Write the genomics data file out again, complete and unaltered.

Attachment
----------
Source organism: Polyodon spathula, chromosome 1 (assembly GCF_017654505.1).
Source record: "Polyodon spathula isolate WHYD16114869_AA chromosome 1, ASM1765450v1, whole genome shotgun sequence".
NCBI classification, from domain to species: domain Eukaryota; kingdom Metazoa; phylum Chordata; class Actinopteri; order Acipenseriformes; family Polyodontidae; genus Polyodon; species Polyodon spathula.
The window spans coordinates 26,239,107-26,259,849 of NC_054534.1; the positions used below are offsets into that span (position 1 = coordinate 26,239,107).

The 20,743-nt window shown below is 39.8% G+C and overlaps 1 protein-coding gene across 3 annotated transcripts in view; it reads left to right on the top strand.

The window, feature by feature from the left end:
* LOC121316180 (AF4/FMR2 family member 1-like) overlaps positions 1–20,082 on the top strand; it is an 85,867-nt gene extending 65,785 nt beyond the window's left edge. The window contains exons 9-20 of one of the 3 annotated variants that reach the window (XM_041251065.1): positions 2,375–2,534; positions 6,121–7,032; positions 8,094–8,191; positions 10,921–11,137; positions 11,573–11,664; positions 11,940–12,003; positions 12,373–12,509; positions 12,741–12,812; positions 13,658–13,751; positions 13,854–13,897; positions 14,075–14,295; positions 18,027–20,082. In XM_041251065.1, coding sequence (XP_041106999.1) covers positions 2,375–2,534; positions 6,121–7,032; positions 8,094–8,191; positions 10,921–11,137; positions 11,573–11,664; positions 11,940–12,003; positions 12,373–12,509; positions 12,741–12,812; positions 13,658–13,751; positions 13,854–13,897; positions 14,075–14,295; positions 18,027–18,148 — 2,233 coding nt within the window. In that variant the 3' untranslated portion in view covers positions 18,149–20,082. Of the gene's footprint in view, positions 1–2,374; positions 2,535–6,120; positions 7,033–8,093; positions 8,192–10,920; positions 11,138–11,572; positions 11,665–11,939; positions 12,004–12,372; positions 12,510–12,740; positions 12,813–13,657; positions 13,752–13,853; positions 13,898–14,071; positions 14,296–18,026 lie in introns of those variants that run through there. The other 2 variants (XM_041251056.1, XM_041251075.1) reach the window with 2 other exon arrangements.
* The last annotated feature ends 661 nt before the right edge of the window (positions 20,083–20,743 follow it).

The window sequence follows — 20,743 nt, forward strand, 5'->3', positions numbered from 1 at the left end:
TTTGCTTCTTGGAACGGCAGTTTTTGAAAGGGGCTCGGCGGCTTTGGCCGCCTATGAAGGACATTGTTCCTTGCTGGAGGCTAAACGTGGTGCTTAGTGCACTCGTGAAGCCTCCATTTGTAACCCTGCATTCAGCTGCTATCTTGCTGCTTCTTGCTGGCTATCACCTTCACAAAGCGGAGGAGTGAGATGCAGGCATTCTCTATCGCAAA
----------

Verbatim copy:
Source organism: Polyodon spathula, chromosome 1 (assembly GCF_017654505.1).
Source record: "Polyodon spathula isolate WHYD16114869_AA chromosome 1, ASM1765450v1, whole genome shotgun sequence".
NCBI classification, from domain to species: domain Eukaryota; kingdom Metazoa; phylum Chordata; class Actinopteri; order Acipenseriformes; family Polyodontidae; genus Polyodon; species Polyodon spathula.
The window spans coordinates 26,239,107-26,259,849 of NC_054534.1; the positions used below are offsets into that span (position 1 = coordinate 26,239,107).

The 20,743-nt window shown below is 39.8% G+C and overlaps 1 protein-coding gene across 3 annotated transcripts in view; it reads left to right on the top strand.

The window, feature by feature from the left end:
* LOC121316180 (AF4/FMR2 family member 1-like) overlaps positions 1–20,082 on the top strand; it is an 85,867-nt gene extending 65,785 nt beyond the window's left edge. The window contains exons 9-20 of one of the 3 annotated variants that reach the window (XM_041251065.1): positions 2,375–2,534; positions 6,121–7,032; positions 8,094–8,191; positions 10,921–11,137; positions 11,573–11,664; positions 11,940–12,003; positions 12,373–12,509; positions 12,741–12,812; positions 13,658–13,751; positions 13,854–13,897; positions 14,075–14,295; positions 18,027–20,082. In XM_041251065.1, coding sequence (XP_041106999.1) covers positions 2,375–2,534; positions 6,121–7,032; positions 8,094–8,191; positions 10,921–11,137; positions 11,573–11,664; positions 11,940–12,003; positions 12,373–12,509; positions 12,741–12,812; positions 13,658–13,751; positions 13,854–13,897; positions 14,075–14,295; positions 18,027–18,148 — 2,233 coding nt within the window. In that variant the 3' untranslated portion in view covers positions 18,149–20,082. Of the gene's footprint in view, positions 1–2,374; positions 2,535–6,120; positions 7,033–8,093; positions 8,192–10,920; positions 11,138–11,572; positions 11,665–11,939; positions 12,004–12,372; positions 12,510–12,740; positions 12,813–13,657; positions 13,752–13,853; positions 13,898–14,071; positions 14,296–18,026 lie in introns of those variants that run through there. The other 2 variants (XM_041251056.1, XM_041251075.1) reach the window with 2 other exon arrangements.
* The last annotated feature ends 661 nt before the right edge of the window (positions 20,083–20,743 follow it).

The window sequence follows — 20,743 nt, forward strand, 5'->3', positions numbered from 1 at the left end:
TTTGCTTCTTGGAACGGCAGTTTTTGAAAGGGGCTCGGCGGCTTTGGCCGCCTATGAAGGACATTGTTCCTTGCTGGAGGCTAAACGTGGTGCTTAGTGCACTCGTGAAGCCTCCATTTGTAACCCTGCATTCAGCTGCTATCTTGCTGCTTCTTGCTGGCTATCACCTTCACAAAGCGGAGGAGTGAGATGCAGGCATTCTCTATCGCAAA